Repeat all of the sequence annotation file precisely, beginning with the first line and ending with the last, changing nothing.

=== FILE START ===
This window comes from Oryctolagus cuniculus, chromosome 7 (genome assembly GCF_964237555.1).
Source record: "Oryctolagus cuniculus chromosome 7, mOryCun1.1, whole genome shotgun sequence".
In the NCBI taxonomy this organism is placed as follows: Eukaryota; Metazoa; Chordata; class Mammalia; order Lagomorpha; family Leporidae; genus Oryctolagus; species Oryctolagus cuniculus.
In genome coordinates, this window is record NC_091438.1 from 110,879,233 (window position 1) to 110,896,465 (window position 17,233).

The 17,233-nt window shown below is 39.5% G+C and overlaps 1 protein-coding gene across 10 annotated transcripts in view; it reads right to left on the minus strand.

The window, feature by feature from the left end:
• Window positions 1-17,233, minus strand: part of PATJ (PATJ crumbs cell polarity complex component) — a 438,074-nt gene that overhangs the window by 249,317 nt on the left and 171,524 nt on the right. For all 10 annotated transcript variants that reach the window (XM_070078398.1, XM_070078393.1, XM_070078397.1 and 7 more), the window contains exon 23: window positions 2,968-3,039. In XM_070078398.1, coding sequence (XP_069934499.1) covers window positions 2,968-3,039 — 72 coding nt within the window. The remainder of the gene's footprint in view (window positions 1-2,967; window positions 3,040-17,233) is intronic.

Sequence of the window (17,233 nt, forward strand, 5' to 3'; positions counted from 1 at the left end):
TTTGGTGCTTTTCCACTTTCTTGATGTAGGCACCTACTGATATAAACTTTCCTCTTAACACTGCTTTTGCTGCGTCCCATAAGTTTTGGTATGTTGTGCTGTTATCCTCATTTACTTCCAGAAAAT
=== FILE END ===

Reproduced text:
This window comes from Oryctolagus cuniculus, chromosome 7 (genome assembly GCF_964237555.1).
Source record: "Oryctolagus cuniculus chromosome 7, mOryCun1.1, whole genome shotgun sequence".
In the NCBI taxonomy this organism is placed as follows: Eukaryota; Metazoa; Chordata; class Mammalia; order Lagomorpha; family Leporidae; genus Oryctolagus; species Oryctolagus cuniculus.
In genome coordinates, this window is record NC_091438.1 from 110,879,233 (window position 1) to 110,896,465 (window position 17,233).

The 17,233-nt window shown below is 39.5% G+C and overlaps 1 protein-coding gene across 10 annotated transcripts in view; it reads right to left on the minus strand.

The window, feature by feature from the left end:
• Window positions 1-17,233, minus strand: part of PATJ (PATJ crumbs cell polarity complex component) — a 438,074-nt gene that overhangs the window by 249,317 nt on the left and 171,524 nt on the right. For all 10 annotated transcript variants that reach the window (XM_070078398.1, XM_070078393.1, XM_070078397.1 and 7 more), the window contains exon 23: window positions 2,968-3,039. In XM_070078398.1, coding sequence (XP_069934499.1) covers window positions 2,968-3,039 — 72 coding nt within the window. The remainder of the gene's footprint in view (window positions 1-2,967; window positions 3,040-17,233) is intronic.

Sequence of the window (17,233 nt, forward strand, 5' to 3'; positions counted from 1 at the left end):
TTTGGTGCTTTTCCACTTTCTTGATGTAGGCACCTACTGATATAAACTTTCCTCTTAACACTGCTTTTGCTGCGTCCCATAAGTTTTGGTATGTTGTGCTGTTATCCTCATTTACTTCCAGAAAAT